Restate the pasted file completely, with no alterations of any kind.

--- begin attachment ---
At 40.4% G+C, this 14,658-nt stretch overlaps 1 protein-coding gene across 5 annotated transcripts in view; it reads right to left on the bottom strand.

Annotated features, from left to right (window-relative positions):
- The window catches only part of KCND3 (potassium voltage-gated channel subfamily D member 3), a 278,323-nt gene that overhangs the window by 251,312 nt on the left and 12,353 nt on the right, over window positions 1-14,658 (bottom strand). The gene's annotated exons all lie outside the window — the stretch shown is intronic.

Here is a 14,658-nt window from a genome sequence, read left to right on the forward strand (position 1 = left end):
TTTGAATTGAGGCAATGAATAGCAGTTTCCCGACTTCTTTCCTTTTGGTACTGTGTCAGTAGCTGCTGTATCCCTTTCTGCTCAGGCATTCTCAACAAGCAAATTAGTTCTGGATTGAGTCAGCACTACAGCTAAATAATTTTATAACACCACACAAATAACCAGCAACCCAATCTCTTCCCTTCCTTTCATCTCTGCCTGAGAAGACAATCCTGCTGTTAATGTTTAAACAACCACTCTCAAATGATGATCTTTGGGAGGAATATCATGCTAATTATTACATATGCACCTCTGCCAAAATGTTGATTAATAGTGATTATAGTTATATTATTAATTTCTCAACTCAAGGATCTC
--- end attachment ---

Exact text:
At 40.4% G+C, this 14,658-nt stretch overlaps 1 protein-coding gene across 5 annotated transcripts in view; it reads right to left on the bottom strand.

Annotated features, from left to right (window-relative positions):
- The window catches only part of KCND3 (potassium voltage-gated channel subfamily D member 3), a 278,323-nt gene that overhangs the window by 251,312 nt on the left and 12,353 nt on the right, over window positions 1-14,658 (bottom strand). The gene's annotated exons all lie outside the window — the stretch shown is intronic.

Here is a 14,658-nt window from a genome sequence, read left to right on the forward strand (position 1 = left end):
TTTGAATTGAGGCAATGAATAGCAGTTTCCCGACTTCTTTCCTTTTGGTACTGTGTCAGTAGCTGCTGTATCCCTTTCTGCTCAGGCATTCTCAACAAGCAAATTAGTTCTGGATTGAGTCAGCACTACAGCTAAATAATTTTATAACACCACACAAATAACCAGCAACCCAATCTCTTCCCTTCCTTTCATCTCTGCCTGAGAAGACAATCCTGCTGTTAATGTTTAAACAACCACTCTCAAATGATGATCTTTGGGAGGAATATCATGCTAATTATTACATATGCACCTCTGCCAAAATGTTGATTAATAGTGATTATAGTTATATTATTAATTTCTCAACTCAAGGATCTC